Therefore solitude, reminding Buddhist experience in Pasquale Romeo’s opinion, is meditation and as such, it’s relative to different branches of knowledge: philosophy, literature, anthropology and psychiatry; he defines it as a window on the world in the field of human and social sciences. The author uses an impressionistic and obviously symbolic style of writing, taking particular inspiration from artworks of renowned painters such as Magritte, Gericault, Bosch or Escher in order to describe solitude as a form of alienation, and, at times, of insanity. In doing so, two keys to interpretation are given to us: the first one is a professional psychiatric point of view, a second one takes an absolutely poetic form.

He looks at himself, in the artistic imaginary, within the painting to which he refers and in it he loses himself and invites us, although not explicitly, to lose ourselves in the deep realms of the psyche as a created form and dissolved at the same time in the work of art. In other words, he tries to penetrate not the semantic content of the work of art, but the fractals created by the brushwork, in the act of painting, therefore not in the completed work, but in the creative process is an act, intended as meditation and introspection, as a moment of solitude lived, not suffered. In this way, solitude is welcomed and at the same time shared: the painting becomes a mirror from which it is difficult to take one’ eyes off, a mirror of one’s own soul which looks through the so faint line that lies between the historical and anthropological dimension, on one side, and an alien one, on the other, leading, sometimes, to the point of insanity. The approach to the topic of loneliness, today, is such as to compel us to a kind of rejection of this mental state. In spite of this, Romeo well defines everyone’s need to get few moments of solitude (that he calls golden moments) , as a useful and fruitful condition, which let us fix the co-ordinates of our existence, and that can be experienced in total aloofness and detachment, but that everyone can experience staying among people. In the second hypothesis you can face with lack of understanding by people who don’t appreciate such absent behaviour. In any case, although he doesn’t provide us a definition of solitude as a creative choice, he continuously evokes it, leading us to this interpretation, almost suggesting the pursuit of this condition, as he described in the first part of the essay, later brought back through the concept of floating attention, or in other words, drawing ideas from the works of Pirandello, a mechanical phantasmagory and yet from David Walcott visionary rage, all conditions which, however are, each in its own way, creative and therefore destabilizing, subversive of an establishment state simply static and inactive.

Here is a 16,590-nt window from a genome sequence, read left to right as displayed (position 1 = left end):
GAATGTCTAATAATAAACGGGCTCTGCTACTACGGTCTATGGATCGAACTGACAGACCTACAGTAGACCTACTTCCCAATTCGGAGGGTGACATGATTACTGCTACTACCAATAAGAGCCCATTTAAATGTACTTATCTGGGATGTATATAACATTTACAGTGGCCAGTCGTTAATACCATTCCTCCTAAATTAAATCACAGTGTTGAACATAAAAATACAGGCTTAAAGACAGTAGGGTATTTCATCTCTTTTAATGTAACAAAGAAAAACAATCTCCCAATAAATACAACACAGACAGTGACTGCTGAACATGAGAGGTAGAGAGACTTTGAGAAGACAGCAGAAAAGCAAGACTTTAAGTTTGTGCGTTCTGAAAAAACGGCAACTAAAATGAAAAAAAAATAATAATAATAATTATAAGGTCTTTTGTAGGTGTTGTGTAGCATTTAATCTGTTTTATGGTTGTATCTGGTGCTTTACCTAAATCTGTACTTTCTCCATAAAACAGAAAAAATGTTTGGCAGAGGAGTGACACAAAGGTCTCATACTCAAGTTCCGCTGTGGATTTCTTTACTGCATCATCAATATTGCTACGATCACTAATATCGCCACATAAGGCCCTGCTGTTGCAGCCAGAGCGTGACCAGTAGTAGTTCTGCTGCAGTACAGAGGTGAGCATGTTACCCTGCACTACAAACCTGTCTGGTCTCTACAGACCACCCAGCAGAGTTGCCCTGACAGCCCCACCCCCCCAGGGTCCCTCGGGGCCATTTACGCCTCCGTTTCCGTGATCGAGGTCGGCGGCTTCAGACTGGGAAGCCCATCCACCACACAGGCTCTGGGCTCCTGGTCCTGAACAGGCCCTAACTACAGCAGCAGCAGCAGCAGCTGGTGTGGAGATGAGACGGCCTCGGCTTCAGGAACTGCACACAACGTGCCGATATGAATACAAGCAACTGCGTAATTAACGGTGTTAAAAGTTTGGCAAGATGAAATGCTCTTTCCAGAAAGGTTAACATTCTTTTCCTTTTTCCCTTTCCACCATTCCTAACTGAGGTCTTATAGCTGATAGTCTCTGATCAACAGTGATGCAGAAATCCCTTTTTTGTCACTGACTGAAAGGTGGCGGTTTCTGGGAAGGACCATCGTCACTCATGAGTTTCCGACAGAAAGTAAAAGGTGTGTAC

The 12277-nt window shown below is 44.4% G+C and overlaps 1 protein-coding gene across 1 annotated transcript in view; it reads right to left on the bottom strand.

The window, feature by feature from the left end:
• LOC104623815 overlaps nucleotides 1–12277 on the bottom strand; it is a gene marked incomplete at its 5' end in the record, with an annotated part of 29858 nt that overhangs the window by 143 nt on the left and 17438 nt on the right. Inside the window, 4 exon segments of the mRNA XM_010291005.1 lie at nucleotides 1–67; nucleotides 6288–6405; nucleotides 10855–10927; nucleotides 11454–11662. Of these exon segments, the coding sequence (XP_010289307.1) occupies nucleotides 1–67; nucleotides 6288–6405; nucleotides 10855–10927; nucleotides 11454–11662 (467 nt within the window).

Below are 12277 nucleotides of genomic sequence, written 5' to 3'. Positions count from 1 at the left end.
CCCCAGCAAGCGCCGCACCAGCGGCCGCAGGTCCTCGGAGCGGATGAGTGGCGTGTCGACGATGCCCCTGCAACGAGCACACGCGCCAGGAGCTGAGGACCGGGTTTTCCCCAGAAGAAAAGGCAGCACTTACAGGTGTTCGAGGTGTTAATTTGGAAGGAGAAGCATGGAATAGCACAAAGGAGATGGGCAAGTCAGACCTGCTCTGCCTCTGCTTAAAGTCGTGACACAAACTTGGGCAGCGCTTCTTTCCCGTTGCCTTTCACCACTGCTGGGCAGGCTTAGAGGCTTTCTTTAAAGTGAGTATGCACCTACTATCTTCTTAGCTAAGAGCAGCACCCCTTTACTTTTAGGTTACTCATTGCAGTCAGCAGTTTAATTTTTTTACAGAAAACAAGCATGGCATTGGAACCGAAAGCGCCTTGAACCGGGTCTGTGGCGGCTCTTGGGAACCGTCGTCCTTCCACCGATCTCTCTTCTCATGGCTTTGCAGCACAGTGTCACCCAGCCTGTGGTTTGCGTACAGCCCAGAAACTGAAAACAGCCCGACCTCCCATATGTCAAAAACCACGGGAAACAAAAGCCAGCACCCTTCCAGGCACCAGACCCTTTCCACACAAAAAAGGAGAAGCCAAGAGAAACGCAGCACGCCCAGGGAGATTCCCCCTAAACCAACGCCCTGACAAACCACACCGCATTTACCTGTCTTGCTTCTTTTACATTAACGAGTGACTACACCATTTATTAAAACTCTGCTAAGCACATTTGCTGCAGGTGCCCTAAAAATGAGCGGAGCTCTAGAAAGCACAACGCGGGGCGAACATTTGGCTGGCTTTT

Moreover, according to Romeo, there is another and more widespread solitude, different from the creative, artistic perspective, and it’s the solitude nowadays experienced by ordinary people, no matter what age they are, whether they are adolescents or adults. In this perspective, solitude is experienced as a confinement, therefore perceived as a failure because the sense of oneself is lost: autonomous, but all the while part of a society composed of nothing more than a multitude of other selves who follow the same stereotype and respond to standardizing needs and urges, repeated to the point of obsession’s interiorization, almost reaching paranoia. Pasquale Romeo is attracted by a sublime Carpe diem fascination and thinks loneliness is an elevated moment of truth which doesn’t warm, but illuminates. This perspective, borrowed from Esoteric philosophy – Buddhism in particular – imply, however, in my opinion, a contradiction with the holistic vision of consciousness underlined by the author in his introduction. In such a meaning, we know that solitude can never be dissociated with the presence of one’s self, without becoming a pathology, and this is also what the author says in the central part of the essay; it doesn’t exist such a state of abstraction from reality that allows you to leave your body. Consequently, solitude felt by